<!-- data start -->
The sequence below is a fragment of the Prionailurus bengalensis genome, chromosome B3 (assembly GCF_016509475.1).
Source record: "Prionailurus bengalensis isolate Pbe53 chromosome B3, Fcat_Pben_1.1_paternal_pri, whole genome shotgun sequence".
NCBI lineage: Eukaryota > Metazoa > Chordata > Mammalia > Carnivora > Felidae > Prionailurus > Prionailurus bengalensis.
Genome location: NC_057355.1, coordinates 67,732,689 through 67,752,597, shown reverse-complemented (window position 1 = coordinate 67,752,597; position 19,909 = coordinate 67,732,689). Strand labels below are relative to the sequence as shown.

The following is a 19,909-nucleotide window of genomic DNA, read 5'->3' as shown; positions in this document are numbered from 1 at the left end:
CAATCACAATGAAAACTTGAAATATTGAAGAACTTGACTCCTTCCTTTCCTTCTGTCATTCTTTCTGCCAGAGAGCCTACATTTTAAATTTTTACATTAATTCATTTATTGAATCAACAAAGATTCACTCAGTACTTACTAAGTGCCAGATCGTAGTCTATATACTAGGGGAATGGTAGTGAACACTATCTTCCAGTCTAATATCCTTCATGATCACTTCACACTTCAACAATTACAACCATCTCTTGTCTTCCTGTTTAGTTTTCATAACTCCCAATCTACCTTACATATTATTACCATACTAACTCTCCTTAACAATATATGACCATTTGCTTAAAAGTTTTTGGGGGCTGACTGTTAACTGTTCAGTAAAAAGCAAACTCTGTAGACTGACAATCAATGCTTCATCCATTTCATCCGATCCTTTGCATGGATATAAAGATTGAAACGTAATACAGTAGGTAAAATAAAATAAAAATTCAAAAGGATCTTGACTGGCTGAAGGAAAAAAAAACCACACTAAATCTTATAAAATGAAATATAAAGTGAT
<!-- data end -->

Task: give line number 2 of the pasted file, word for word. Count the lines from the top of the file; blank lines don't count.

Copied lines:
Source record: "Prionailurus bengalensis isolate Pbe53 chromosome B3, Fcat_Pben_1.1_paternal_pri, whole genome shotgun sequence".